The effects of auricular acupressure on stress, anxiety, and depression of outpatient nurses in South Korea

Se Na Lee, Bomi Kim, Hyojung Park

Research output: Contribution to journalArticlepeer-review

1 Scopus citations

Abstract

Background and purpose: Outpatient nursing is an occupation with high emotional labor and job stress. The purpose of this study was to examine the effects of auricular acupressure on stress, anxiety, and depression of outpatient nurses. Materials and methods: The study design was a randomized controlled trial. Participants were 54 outpatient nurses, divided into an experimental (n = 28) and a control group (n = 26). Auricular acupressure using vaccaria seeds was administered to the experimental group, while placebo auricular acupressure using vaccaria seeds was administered to the placebo group. Sessions continued for 5 weeks. Outcome measurements included blood tests such as cortisol and serotonin. Results: There was a statistically significant difference in depression scores (t = 3.111, p = 0.002) and serotonin levels (t = 6.304, p < 0.001) between the experimental and placebo groups. Auricular acupressure decreased depression scores, and the depression-related physiological index, serotonin, also changed significantly. Conclusion: Auricular acupressure using vaccaria seeds was effective in decreasing depression in outpatient nurses.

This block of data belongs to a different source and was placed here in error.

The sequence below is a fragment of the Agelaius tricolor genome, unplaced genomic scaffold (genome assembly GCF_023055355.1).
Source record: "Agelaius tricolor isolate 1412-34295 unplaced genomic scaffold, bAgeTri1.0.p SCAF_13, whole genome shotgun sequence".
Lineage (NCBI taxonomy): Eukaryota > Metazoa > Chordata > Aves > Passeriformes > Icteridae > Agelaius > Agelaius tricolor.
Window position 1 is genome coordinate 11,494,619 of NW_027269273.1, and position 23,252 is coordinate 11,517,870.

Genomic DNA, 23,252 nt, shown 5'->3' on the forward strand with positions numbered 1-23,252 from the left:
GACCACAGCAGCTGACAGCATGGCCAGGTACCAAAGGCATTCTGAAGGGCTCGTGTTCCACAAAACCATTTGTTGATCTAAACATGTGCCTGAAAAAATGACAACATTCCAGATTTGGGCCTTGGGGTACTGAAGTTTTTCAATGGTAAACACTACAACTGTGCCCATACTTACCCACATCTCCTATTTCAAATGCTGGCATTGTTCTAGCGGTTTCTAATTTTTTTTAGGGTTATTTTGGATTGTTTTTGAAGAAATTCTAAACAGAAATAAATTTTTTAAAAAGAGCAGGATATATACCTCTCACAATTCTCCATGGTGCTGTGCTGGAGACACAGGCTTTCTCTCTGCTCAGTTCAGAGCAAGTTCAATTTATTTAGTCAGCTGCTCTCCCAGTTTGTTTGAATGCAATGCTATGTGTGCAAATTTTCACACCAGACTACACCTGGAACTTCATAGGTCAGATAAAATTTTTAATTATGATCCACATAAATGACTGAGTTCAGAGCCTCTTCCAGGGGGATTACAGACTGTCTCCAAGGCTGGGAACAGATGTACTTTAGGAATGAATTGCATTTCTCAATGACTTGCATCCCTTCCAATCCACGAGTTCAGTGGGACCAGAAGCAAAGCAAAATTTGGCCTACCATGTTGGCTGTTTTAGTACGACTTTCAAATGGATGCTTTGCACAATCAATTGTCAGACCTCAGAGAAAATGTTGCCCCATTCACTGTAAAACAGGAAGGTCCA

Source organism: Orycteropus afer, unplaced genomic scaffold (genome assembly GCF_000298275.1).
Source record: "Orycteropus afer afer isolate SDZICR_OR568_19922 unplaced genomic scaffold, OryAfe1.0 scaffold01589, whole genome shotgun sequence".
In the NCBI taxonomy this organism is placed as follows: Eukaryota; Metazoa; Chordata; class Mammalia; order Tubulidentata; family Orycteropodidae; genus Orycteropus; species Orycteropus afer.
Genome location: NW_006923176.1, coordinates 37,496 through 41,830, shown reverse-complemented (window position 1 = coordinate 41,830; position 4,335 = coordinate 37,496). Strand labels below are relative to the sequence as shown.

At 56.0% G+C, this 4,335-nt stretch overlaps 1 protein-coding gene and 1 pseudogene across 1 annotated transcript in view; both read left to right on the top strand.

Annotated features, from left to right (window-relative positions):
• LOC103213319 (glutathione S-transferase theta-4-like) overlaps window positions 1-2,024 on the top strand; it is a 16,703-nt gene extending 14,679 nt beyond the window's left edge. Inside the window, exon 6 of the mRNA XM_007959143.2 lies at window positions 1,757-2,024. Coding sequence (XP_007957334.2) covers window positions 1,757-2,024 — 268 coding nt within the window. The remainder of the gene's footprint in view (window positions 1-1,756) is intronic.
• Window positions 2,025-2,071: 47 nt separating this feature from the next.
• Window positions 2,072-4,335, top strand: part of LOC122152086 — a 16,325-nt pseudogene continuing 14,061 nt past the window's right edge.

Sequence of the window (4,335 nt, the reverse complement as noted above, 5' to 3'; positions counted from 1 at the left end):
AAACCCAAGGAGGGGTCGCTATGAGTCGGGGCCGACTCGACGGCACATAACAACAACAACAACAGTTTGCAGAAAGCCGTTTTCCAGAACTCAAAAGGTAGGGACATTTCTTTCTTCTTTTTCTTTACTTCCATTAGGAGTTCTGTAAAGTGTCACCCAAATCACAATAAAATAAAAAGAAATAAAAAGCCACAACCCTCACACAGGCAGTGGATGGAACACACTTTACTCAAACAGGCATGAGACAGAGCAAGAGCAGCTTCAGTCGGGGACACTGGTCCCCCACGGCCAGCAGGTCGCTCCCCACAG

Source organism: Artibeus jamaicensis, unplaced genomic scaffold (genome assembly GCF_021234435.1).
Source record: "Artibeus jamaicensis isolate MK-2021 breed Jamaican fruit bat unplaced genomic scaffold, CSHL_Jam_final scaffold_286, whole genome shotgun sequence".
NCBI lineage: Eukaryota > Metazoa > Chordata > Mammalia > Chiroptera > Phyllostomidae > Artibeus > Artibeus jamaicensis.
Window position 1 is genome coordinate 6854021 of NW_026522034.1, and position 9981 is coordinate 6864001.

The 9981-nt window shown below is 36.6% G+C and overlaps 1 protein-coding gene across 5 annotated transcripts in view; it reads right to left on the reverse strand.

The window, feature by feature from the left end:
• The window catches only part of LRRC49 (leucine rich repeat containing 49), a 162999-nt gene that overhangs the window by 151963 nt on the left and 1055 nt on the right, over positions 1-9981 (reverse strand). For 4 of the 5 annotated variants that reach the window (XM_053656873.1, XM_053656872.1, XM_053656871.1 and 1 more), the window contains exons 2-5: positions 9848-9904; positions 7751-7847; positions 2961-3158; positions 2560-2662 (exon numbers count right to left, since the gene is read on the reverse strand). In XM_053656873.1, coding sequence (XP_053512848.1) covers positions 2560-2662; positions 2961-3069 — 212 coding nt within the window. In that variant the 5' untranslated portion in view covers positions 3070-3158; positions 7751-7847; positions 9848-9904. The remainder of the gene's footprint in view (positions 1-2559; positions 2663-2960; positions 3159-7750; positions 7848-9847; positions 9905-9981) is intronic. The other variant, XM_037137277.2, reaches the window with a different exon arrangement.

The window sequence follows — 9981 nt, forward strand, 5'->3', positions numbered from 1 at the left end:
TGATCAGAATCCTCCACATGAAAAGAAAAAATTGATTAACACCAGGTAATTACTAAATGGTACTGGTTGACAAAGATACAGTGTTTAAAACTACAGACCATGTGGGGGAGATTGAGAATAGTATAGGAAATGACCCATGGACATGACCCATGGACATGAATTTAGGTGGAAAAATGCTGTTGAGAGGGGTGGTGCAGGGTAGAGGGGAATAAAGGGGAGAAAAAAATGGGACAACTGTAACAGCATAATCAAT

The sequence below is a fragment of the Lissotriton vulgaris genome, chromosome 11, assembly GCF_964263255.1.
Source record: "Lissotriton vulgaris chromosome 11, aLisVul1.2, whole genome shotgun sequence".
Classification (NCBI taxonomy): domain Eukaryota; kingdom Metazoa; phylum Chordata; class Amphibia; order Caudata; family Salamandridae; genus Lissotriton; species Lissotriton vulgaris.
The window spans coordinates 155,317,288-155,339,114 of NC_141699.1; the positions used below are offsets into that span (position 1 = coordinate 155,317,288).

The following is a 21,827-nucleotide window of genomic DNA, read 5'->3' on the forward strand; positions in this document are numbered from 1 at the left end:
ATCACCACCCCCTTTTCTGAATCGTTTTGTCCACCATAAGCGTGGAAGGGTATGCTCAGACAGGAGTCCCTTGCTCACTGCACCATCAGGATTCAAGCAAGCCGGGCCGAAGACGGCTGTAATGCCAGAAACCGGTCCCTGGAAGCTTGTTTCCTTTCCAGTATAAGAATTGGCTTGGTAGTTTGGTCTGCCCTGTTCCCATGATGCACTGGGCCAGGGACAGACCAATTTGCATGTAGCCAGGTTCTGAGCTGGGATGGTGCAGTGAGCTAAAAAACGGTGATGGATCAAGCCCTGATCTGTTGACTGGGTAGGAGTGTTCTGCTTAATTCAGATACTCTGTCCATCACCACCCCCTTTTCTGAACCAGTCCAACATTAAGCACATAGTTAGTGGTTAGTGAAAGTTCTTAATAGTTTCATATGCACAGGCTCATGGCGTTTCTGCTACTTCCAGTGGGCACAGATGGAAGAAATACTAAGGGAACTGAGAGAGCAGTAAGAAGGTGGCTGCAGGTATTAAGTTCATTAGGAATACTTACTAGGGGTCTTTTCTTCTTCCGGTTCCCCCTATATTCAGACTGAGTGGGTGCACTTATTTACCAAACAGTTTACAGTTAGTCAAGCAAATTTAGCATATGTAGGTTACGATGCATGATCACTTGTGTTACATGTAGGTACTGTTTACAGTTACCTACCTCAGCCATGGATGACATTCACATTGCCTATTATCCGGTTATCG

Original languageEnglish
Article number101447
JournalComplementary Therapies in Clinical Practice
Volume44
DOIs
StatePublished - Aug 2021

Keywords

  • Acupressure
  • Outpatients
  • Serotonin
  • Vaccaria

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